A lawyer should ascertain that the lawyer’s handling of documents or other physical objects does not violate any other law. Federal criminal law may forbid the destruction of documents or other physical objects in circumstances not covered by the ethical rule set forth in paragraph (a). See, e.g., 18 U.S.C. § 1503 (obstruction of justice); 18 U.S.C. § 1505 (obstruction of proceedings before departments, agencies, and committees); 18 U.S.C. § 1510 (obstruction of criminal investigations). And it is a crime in the District of Columbia for one who knows or has reason to know that an official proceeding has begun or is likely to be instituted to alter, destroy, or conceal a document with intent to impair its integrity or availability for use in the proceeding. D.C. Code § 22-723 (1981). Finally, some discovery rules having the force of law may prohibit the destruction of documents and other material even if litigation is not pending or imminent. This Rule does not set forth the scope of a lawyer’s responsibilities under all applicable laws. It merely imposes on the lawyer an ethical duty to make reasonable efforts to comply fully with those laws. The provisions of paragraph (a) prohibit a lawyer from obstructing another party’s access to evidence, and from altering, destroying, or concealing evidence. These prohibitions may overlap with criminal obstruction provisions and civil discovery rules, but they apply whether or not the prohibited conduct violates criminal provisions or court rules. Thus, the alteration of evidence by a lawyer, whether or not such conduct violates criminal law or court rules, constitutes a violation of paragraph (a).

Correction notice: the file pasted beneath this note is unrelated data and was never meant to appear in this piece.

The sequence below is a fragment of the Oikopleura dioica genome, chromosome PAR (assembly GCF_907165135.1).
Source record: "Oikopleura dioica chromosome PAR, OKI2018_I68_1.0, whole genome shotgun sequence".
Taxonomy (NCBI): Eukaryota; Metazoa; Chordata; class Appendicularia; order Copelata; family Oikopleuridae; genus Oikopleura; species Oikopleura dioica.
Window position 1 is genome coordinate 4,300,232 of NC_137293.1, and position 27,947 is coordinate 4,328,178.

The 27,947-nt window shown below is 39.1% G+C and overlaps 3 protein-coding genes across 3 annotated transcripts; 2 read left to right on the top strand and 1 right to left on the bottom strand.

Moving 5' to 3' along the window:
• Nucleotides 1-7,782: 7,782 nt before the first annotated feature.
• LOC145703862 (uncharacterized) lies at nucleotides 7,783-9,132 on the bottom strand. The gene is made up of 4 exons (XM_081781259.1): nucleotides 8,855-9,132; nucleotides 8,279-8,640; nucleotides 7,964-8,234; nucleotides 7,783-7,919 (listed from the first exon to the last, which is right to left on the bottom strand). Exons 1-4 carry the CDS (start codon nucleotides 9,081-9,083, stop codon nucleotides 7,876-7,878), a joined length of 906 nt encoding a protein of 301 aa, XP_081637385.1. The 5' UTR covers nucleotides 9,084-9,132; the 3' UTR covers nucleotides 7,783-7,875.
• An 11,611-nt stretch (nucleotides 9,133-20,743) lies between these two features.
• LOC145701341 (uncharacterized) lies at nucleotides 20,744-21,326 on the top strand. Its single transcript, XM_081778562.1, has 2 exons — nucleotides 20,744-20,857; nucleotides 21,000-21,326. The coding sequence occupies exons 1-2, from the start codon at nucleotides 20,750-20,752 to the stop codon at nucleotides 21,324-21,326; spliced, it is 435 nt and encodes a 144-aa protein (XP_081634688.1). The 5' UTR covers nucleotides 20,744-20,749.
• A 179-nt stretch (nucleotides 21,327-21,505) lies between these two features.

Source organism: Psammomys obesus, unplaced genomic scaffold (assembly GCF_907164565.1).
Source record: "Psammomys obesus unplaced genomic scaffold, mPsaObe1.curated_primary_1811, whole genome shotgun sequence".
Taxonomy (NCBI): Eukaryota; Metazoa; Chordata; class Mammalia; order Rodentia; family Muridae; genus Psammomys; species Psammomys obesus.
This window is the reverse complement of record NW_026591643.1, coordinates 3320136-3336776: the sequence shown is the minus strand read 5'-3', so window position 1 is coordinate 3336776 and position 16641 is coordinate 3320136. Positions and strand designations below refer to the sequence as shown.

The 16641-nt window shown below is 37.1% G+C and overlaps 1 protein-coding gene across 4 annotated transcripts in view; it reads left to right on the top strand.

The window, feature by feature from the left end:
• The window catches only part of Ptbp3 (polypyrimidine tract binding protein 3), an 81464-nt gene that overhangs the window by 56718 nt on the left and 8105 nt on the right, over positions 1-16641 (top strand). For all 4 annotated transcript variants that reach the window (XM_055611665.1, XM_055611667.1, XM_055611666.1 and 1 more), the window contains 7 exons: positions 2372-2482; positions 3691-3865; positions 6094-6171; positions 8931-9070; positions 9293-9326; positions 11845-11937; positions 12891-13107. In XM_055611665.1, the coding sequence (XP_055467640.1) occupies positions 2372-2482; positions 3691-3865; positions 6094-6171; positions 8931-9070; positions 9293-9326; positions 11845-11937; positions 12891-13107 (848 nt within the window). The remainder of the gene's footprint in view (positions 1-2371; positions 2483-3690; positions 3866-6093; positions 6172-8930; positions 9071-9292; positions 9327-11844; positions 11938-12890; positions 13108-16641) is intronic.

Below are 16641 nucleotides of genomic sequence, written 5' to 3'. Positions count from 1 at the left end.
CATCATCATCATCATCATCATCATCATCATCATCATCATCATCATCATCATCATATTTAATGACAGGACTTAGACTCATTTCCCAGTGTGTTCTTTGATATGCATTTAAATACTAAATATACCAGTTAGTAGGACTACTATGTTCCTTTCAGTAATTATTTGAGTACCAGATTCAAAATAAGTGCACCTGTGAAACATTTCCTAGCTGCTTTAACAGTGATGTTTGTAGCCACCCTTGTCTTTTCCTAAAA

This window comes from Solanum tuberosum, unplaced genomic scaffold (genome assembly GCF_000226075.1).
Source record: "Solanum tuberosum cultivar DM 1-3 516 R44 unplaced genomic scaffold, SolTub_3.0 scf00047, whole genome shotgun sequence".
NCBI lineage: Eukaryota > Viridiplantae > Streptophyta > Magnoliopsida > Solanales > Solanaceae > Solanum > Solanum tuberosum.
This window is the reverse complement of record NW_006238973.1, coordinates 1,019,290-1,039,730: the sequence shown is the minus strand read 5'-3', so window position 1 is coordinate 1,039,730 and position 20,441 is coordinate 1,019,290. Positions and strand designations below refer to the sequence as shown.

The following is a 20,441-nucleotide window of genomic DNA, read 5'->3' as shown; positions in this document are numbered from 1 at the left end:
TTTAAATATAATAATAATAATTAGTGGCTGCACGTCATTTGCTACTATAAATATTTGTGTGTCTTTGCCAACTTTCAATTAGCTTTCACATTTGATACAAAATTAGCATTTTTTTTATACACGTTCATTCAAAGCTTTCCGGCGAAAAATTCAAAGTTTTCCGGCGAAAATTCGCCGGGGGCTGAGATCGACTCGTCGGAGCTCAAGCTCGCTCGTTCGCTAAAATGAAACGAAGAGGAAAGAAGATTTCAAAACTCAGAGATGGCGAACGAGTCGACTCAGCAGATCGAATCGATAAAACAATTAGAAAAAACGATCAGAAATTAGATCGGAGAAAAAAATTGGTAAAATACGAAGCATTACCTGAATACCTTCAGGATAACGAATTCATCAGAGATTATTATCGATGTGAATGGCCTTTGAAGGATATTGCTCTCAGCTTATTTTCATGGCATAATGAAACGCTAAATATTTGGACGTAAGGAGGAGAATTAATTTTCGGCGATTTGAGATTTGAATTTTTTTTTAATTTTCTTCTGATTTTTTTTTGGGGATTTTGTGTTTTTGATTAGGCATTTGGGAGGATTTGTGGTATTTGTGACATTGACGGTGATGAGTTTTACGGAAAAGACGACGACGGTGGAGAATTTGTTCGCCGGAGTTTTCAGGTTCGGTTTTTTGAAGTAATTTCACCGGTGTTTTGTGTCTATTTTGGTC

Because of the duty of confidentiality under Rule 1.6, the lawyer is generally forbidden to volunteer information about physical evidence received from a client without the client’s consent after consultation. In some cases, the Office of Bar Counsel will accept physical evidence from a lawyer and then turn it over to the appropriate persons; in those cases this procedure is usually the best means of delivering evidence to the proper authorities without disclosing the client’s confidences. However, Bar Counsel may refuse to accept evidence; thus lawyers should keep the following in mind before accepting evidence from a client, and should discuss with Bar Counsel’s office the procedures that may be employed in particular circumstances.
 First, if the evidence received from the client is subpoenaed or otherwise requested through the discovery process while held by the lawyer, the lawyer will be obligated to deliver the evidence directly to the appropriate persons, unless there is a basis for objecting to the discovery request or moving to quash the subpoena. A lawyer should therefore advise the client of the risk that evidence may be subject to subpoena or discovery, and of the lawyer’s duty to turn the evidence over in that event, before accepting it from the client.
 Second, if the lawyer has received physical evidence belonging to the client, for purposes of examination or testing, the lawyer may later return the property to the client pursuant to Rule 1.15, provided that the evidence has not been subpoenaed. The lawyer may not be justified in returning to a client physical evidence the possession of which by the client would be per se illegal, such as certain drugs and weapons. And if it is reasonably apparent that the evidence is not the client’s property, the lawyer may not retain the evidence or return it to the client. Instead, the lawyer must, under paragraph (a), make a good-faith effort to return the evidence to its owner.
 With regard to paragraph (b), it is not improper to pay a witness’s expenses or to compensate a witness for loss of time in preparing to testify, in attending, or in testifying. A fee for the services of a witness who will be proffered as an expert may be made contingent on the outcome of the litigation, provided, however, that the fee, while conditioned on recovery, shall not be a percentage of the recovery.
 Paragraph (f) permits a lawyer to advise employees of a client to refrain from giving information to another party, for the employees may identify their interests with those of the client. See also Rule 4.2.